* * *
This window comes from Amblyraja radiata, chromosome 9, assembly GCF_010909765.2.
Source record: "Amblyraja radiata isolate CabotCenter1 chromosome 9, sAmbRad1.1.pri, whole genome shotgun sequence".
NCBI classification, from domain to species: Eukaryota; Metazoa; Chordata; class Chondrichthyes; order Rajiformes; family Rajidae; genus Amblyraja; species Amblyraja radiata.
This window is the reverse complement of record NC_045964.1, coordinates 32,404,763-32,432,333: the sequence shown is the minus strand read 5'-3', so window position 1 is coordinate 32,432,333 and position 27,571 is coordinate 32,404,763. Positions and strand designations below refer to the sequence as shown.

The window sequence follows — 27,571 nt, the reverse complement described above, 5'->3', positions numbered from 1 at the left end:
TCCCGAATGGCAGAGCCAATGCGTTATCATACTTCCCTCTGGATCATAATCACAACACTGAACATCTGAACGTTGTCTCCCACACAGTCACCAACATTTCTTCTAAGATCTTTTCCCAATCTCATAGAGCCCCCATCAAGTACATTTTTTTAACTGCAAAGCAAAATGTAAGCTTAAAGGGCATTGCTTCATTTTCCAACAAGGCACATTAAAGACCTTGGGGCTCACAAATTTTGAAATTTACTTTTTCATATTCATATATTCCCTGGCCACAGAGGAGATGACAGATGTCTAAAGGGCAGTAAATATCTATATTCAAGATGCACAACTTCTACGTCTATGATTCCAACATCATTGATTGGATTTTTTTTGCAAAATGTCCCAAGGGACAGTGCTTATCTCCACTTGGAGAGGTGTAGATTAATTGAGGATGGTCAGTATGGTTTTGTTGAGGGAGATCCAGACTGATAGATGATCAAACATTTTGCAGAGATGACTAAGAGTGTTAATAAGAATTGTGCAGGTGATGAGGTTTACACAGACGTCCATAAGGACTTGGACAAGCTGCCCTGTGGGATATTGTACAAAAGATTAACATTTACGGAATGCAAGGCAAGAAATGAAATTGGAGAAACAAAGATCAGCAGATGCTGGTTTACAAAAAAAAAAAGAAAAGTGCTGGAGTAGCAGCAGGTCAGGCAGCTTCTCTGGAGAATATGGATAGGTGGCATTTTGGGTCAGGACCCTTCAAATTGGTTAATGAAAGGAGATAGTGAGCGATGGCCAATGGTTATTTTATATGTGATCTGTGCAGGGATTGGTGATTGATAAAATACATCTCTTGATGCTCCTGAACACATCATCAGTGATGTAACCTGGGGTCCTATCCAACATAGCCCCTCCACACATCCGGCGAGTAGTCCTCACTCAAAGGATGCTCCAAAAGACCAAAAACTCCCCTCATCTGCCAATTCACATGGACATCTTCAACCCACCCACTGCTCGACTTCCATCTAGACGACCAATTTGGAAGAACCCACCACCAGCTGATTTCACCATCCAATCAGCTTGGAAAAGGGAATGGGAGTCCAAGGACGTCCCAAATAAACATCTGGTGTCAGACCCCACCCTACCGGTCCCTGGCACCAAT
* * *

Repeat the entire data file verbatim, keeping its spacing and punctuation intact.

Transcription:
This window comes from Amblyraja radiata, chromosome 9, assembly GCF_010909765.2.
Source record: "Amblyraja radiata isolate CabotCenter1 chromosome 9, sAmbRad1.1.pri, whole genome shotgun sequence".
NCBI classification, from domain to species: Eukaryota; Metazoa; Chordata; class Chondrichthyes; order Rajiformes; family Rajidae; genus Amblyraja; species Amblyraja radiata.
This window is the reverse complement of record NC_045964.1, coordinates 32,404,763-32,432,333: the sequence shown is the minus strand read 5'-3', so window position 1 is coordinate 32,432,333 and position 27,571 is coordinate 32,404,763. Positions and strand designations below refer to the sequence as shown.

The window sequence follows — 27,571 nt, the reverse complement described above, 5'->3', positions numbered from 1 at the left end:
TCCCGAATGGCAGAGCCAATGCGTTATCATACTTCCCTCTGGATCATAATCACAACACTGAACATCTGAACGTTGTCTCCCACACAGTCACCAACATTTCTTCTAAGATCTTTTCCCAATCTCATAGAGCCCCCATCAAGTACATTTTTTTAACTGCAAAGCAAAATGTAAGCTTAAAGGGCATTGCTTCATTTTCCAACAAGGCACATTAAAGACCTTGGGGCTCACAAATTTTGAAATTTACTTTTTCATATTCATATATTCCCTGGCCACAGAGGAGATGACAGATGTCTAAAGGGCAGTAAATATCTATATTCAAGATGCACAACTTCTACGTCTATGATTCCAACATCATTGATTGGATTTTTTTTGCAAAATGTCCCAAGGGACAGTGCTTATCTCCACTTGGAGAGGTGTAGATTAATTGAGGATGGTCAGTATGGTTTTGTTGAGGGAGATCCAGACTGATAGATGATCAAACATTTTGCAGAGATGACTAAGAGTGTTAATAAGAATTGTGCAGGTGATGAGGTTTACACAGACGTCCATAAGGACTTGGACAAGCTGCCCTGTGGGATATTGTACAAAAGATTAACATTTACGGAATGCAAGGCAAGAAATGAAATTGGAGAAACAAAGATCAGCAGATGCTGGTTTACAAAAAAAAAAAGAAAAGTGCTGGAGTAGCAGCAGGTCAGGCAGCTTCTCTGGAGAATATGGATAGGTGGCATTTTGGGTCAGGACCCTTCAAATTGGTTAATGAAAGGAGATAGTGAGCGATGGCCAATGGTTATTTTATATGTGATCTGTGCAGGGATTGGTGATTGATAAAATACATCTCTTGATGCTCCTGAACACATCATCAGTGATGTAACCTGGGGTCCTATCCAACATAGCCCCTCCACACATCCGGCGAGTAGTCCTCACTCAAAGGATGCTCCAAAAGACCAAAAACTCCCCTCATCTGCCAATTCACATGGACATCTTCAACCCACCCACTGCTCGACTTCCATCTAGACGACCAATTTGGAAGAACCCACCACCAGCTGATTTCACCATCCAATCAGCTTGGAAAAGGGAATGGGAGTCCAAGGACGTCCCAAATAAACATCTGGTGTCAGACCCCACCCTACCGGTCCCTGGCACCAAT